'The Vanquishing of the Witch Baba Yaga': Film Review
Jessica Oreck's experimental doc combines an ancient Slavic fairy tale with scenes of modern-day Eastern Europe
Quirky documentary filmmaker Jessica Oreck (Beetle Queen Conquers Tokyo) ventures into even more esoteric ground with The Vanquishing of the Witch Baba Yaga, a combination of anthropological study and animated fairy tale exploring themes of nature vs. civilization as depicted through the prism of post-war Eastern Europe. This festival favorite currently receiving a week-long run at New York City's Museum of Modern Art is certainly not for all tastes, but it's likely to cast a spell on more adventurous cinephiles.
The film is at once accessible and dauntingly challenging — combining narration of esoteric philosophical observations ("Elaborate cartographies of our own confusion whisper through the fairy tales of our childhood," "The uncertainty of darkness hides the space between days") with a beautifully rendered hand-drawn animated version of the Slavic fairy tale that provides the title to gorgeously photographed silent montages portraying varying aspects of contemporary life in such countries as Romania, Hungary and Poland.
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While the text contributed by the likes of poet Czeslaw Molosz proves more than a little pretentious at times, it doesn't detract from the film's overall hypnotic quality. Much of that is provided by the animated interludes — well, really more illustrations photographed to give the appearance of animation — telling the story of two young children fleeing soldiers in the woods who come upon the fearsome witch Baba Yaga, living in a hut mounted on chicken legs. The crone-like figure gives the children a series of impossible tasks, threatening to have them for dinner if they don't succeed. But with the help of various woodland creatures, they manage to fulfill their duties and make their escape.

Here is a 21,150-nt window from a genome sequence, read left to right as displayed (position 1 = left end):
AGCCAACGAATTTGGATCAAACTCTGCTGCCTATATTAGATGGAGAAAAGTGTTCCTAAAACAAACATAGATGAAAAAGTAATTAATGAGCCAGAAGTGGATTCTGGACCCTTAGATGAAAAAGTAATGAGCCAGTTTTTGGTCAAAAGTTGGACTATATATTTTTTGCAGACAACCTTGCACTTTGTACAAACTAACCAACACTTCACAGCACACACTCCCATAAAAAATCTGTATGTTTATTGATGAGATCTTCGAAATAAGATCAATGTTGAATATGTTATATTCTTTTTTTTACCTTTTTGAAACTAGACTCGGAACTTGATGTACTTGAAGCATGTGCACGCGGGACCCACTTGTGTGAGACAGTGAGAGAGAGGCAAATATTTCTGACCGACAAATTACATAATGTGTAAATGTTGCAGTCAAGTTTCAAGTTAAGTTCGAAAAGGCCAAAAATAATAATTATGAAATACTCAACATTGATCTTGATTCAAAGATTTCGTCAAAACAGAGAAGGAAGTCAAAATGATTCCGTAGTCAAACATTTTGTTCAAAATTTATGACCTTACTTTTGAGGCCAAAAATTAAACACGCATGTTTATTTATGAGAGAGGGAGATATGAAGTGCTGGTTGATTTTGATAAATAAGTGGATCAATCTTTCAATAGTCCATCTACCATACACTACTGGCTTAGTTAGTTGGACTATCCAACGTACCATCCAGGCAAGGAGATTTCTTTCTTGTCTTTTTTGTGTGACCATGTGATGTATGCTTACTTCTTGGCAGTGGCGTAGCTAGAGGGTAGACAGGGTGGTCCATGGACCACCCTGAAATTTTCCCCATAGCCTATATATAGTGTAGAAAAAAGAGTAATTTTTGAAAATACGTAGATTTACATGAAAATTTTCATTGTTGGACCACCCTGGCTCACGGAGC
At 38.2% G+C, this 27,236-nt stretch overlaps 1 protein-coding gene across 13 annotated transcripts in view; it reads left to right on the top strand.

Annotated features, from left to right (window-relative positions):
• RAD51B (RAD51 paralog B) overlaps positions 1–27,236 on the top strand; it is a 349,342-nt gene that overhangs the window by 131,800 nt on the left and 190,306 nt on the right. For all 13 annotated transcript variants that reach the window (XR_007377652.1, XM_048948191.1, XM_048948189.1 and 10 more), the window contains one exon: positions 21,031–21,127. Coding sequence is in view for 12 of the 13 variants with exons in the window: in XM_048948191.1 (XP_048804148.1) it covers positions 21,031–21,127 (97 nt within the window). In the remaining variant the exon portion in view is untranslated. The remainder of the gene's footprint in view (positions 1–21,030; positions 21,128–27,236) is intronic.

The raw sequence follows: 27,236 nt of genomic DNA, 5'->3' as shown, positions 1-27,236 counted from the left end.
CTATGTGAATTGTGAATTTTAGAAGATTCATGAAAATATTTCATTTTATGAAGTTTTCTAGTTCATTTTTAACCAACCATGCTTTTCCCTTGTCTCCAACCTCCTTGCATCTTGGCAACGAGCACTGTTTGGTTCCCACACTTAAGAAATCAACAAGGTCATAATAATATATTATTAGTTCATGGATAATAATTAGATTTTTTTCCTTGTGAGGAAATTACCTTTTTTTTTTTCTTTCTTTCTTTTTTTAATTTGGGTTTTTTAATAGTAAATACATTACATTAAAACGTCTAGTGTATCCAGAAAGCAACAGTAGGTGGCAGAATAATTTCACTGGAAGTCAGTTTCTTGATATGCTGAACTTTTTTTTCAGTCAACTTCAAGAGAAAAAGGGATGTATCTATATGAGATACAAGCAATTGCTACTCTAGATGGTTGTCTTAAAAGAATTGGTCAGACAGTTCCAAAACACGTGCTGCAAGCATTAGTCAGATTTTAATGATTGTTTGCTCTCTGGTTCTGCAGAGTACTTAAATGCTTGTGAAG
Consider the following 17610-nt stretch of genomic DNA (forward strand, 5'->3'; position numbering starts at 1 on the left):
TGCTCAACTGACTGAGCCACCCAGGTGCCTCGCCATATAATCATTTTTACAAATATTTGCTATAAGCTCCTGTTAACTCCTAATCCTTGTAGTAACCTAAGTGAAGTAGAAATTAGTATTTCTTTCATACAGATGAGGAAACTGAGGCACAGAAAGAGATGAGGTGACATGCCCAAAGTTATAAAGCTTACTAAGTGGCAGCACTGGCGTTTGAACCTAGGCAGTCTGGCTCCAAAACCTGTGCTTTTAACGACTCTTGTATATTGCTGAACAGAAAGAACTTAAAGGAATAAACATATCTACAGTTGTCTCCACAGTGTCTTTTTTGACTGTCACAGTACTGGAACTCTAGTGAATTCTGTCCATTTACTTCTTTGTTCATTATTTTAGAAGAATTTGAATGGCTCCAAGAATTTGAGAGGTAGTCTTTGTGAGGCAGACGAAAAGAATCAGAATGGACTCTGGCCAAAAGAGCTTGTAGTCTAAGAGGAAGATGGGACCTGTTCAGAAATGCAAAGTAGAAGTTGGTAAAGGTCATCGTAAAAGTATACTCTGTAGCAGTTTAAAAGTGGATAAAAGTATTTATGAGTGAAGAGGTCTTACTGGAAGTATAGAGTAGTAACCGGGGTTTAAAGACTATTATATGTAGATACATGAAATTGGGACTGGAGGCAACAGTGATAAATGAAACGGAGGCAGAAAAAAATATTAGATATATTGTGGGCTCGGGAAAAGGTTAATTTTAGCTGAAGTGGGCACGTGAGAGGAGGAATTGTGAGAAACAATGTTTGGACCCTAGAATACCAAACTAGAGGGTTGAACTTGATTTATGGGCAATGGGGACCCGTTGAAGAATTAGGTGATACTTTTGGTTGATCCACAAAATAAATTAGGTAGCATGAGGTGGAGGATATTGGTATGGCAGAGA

The film's other chief component is a series of impressionistic 16mm-shot images — accompanied by an electronic music score by Paul Grimstad — depicting various aspects of life in modern-day Eastern Europe. They range from pastoral (farmers, sheepherders, mushroom pickers, an elderly fiddler) to modern (soldiers, churchgoers, a teenage girl carefully applying makeup, a man wearing only black briefs seen through his apartment window exercising on an elliptical machine). Eventually there are images of destruction and dilapidation, such as an abandoned schoolhouse and buildings clearly decimated by both war and neglect.
To employ the oft-used term used to describe such cinematic experiments, the film is a meditation on its themes, and as such is probably too amorphous for its own good. But Vanquishing nonetheless represents a typically audacious effort from an intriguing filmmaker whose work bears future attention.
Production: Myriapod Productions, Impact Pictures
Director-screenwriter-producer-editor: Jessica Oreck
Director of photography: Sean Price Williams
Composer: Paul Grimstad
No rating, 73 minutes